2. Thanks for sharing your enquiry into our relationship with the meat we eat – good stuff! (My lifetime total is probably one mackerel, some mussels, and a chicken that wasn’t worth eating anyway. Oh, and a greenfly!)

    I have to say I’m not that convinced by this entry on grouse though. I can’t help feeling that the grouse moors are mainly cultivating money, not food, and that if we really wanted the highlands to produce useful amounts of game for the pot, managing them so exclusively for grouse is probably one of the less productive ways to go about it.

    I am sure you are familiar with what George Monbiot has to say about the barren highland landscapes in Britain. He and lots of other people know a great deal more about this topic than I do, but the suggestion that allowing woody vegetation to re-establish itself, possibly by restricting the burning, possibly by fencing or culling (yum!) some of the deer, would increase both biodiversity and productivity of the landscape, feels very plausible to me.

    I am not an ecologist so I don’t know what impact a measure of reforesting or even “rewilding” would have on grouse populations, and I don’t know which species are ‘important’ in this respect. (I don’t even know how I think we should decide, or to whom we should cede the authority to decide, which are ‘important’ species and ecosystems!)

    But I do think all these questions are begged by your article, which does seem to take at face value the grouse hunters’ arguments for the environmental ‘goods’ associated with their sport.

    I don’t think even they would argue that the sport produces useful amounts of food, however: I doubt the grouse population could support that?

    I know you’re not afraid of the politics of this subject, and I’d be interested in your views on my comments. And for another blog, how about joining the forestry commission on a ‘wild’ boar shoot here in the Forest of Dean? There’s a lot more eating on a boar, for a start…..

    Looking forward to your next post!

    • Louise says:

      Thanks for the offer! I like the sound of wild boar sausages… As to grouse moors: At this stage in time I am still investigating both sides of the argument. I am familiar with the ‘rewilding’ argument and believe some parts of Britain could benefit, especially in terms of bringing back forest. But I was also struck by the economic and environmental studies cited in the blog that showed managed land – such as grouse moors – can benefit people and animals. I am wondering if we can have both?

    • Mathew says:

      Kate, I think you are ignoring the fact that the bi-product of ‘cultivating money’ has created a unique and beautiful landscape – many grouse moors are SSSI’s and Britain contains 75% of the world’s heather moorland. In turn these places provide ideal habitats for species other than red grouse, including waders like lapwings and golden plovers, and the rare black grouse. These species have been proved to have a higher breeding success on grouse moors than other types of habitat. To allow these very special places to be overtaken by woody vegetation which is neither unique nor rare, would be tantamount to environmental vandalism.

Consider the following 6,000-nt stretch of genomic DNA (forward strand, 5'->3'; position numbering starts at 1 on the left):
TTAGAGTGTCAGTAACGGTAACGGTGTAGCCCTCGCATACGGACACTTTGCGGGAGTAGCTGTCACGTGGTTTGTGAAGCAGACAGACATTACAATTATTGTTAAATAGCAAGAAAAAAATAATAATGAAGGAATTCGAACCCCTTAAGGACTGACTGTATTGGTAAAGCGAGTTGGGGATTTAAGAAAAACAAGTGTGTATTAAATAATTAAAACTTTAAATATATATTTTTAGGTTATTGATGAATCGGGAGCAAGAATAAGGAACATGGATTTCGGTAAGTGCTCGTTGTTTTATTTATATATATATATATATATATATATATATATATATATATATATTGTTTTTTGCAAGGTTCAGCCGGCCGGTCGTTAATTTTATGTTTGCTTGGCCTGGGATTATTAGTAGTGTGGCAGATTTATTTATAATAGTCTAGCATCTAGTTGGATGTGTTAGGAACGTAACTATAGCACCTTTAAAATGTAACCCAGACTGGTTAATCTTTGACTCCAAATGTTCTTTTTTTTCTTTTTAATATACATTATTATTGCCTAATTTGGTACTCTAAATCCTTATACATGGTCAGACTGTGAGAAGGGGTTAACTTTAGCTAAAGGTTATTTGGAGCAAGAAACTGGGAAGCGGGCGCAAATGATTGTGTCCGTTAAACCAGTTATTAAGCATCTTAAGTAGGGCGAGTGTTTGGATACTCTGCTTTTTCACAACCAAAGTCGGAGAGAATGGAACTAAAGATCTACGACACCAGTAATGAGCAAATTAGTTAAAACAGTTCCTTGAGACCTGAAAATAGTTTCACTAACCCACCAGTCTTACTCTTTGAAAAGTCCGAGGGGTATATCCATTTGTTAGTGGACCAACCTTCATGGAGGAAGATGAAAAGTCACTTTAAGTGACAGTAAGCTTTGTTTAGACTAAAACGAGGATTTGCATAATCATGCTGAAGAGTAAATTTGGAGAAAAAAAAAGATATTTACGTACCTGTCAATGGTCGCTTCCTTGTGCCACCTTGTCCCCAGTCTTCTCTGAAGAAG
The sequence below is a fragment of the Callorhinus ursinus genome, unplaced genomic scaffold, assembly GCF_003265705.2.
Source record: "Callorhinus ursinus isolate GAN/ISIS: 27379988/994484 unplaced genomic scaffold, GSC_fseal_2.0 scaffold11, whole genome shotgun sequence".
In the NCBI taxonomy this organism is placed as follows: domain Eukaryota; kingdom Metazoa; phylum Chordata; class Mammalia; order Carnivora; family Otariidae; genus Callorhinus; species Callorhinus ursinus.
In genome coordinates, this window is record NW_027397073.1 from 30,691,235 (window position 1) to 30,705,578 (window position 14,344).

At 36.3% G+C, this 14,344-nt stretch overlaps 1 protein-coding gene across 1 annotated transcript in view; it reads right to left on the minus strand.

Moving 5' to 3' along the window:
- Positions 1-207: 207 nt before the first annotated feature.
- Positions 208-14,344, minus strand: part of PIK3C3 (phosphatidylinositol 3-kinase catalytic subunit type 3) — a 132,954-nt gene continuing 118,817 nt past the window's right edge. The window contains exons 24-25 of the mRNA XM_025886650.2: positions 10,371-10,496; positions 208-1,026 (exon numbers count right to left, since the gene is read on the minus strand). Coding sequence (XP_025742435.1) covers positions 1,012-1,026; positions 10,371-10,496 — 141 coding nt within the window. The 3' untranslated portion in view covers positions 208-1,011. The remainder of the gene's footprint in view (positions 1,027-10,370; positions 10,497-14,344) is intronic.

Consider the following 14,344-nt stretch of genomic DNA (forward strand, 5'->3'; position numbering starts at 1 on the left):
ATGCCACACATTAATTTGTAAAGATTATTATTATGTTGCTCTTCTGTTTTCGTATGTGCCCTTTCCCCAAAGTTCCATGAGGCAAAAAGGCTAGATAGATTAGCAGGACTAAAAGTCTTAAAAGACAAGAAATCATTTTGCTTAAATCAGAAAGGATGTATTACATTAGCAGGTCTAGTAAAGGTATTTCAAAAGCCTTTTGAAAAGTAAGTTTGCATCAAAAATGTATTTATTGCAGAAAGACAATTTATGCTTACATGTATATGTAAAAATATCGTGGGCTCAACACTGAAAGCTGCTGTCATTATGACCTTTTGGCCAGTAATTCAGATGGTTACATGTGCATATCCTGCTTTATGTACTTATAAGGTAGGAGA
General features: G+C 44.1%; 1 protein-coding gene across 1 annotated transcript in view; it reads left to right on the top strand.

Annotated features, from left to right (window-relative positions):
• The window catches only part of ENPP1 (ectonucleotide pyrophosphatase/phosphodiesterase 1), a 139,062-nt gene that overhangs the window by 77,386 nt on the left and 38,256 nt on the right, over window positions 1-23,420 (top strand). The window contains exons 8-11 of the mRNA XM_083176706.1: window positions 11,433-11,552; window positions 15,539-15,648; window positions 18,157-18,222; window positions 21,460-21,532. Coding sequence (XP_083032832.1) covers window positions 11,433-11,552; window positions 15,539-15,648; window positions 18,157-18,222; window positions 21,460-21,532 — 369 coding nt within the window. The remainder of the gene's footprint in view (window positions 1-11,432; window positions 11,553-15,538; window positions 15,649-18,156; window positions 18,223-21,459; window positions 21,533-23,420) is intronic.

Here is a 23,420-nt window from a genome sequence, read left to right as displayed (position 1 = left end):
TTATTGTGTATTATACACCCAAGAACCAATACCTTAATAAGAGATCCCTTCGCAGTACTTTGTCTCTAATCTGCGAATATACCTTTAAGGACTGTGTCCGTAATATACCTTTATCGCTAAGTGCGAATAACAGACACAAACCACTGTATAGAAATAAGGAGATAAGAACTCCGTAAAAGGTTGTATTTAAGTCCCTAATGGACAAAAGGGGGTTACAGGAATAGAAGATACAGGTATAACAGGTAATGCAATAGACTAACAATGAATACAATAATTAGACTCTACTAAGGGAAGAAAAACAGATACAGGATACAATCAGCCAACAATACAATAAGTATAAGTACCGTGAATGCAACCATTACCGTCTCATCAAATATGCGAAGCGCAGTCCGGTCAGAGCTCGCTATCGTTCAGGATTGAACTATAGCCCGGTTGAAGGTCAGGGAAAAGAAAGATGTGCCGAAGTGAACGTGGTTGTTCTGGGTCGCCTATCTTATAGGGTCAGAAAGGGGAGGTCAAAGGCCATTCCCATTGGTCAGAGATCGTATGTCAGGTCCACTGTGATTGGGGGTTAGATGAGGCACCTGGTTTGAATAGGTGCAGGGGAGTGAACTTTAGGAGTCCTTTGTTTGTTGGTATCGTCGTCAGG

There is also nothing wrong with land ‘cultivating money’ and I would resist the idea that this is somehow unethical or impure. It is important that we realise that humans are not spectators, but participators in our eco-system and natural environment. It is unrealistic to think that we shouldn’t look for ways to make land productive – this totally flies in the face of reality in a country where even taking into account our urban environments, 72% of the landmass is given over to productive farmland. When you look at it from this angle, grouse moors are almost the pinnacle of ethical land management, combing economic and environmental sustainability with the preservation of a globally unique habitat.

      The problem with the arguments put forward by the likes of George Monbiot is that they are posited from the point of view that mankind is able to survive without actively managing our environment (this is the man who wants to see sheep farming eradicated from Britain!). Look at the statistic above on the percentage of land given over to agriculture to see how wildly unrealistic this position is. His withering attacks on grouse moor conservation drip with outmoded political prejudice which do nothing but cloud the issue – he and others like him are guilty of drawing on classist dogma in order to gain publicity and support from those who have very little interest in the facts.

  3. Mathew says:

    Sorry, I meant to say that I applaud lousie’s attempt to approach grouse conservation and shooting more widely with an open mind! I hope you have a very enjoyable and enlightening season ahead of you.

    I always eat the game I shoot, or ensure that the excess is eaten by someone else. I am convinced that this process makes us more responsible consumers by gaining a greater understanding of what is required to produce meat and the importance of animal welfare in the process.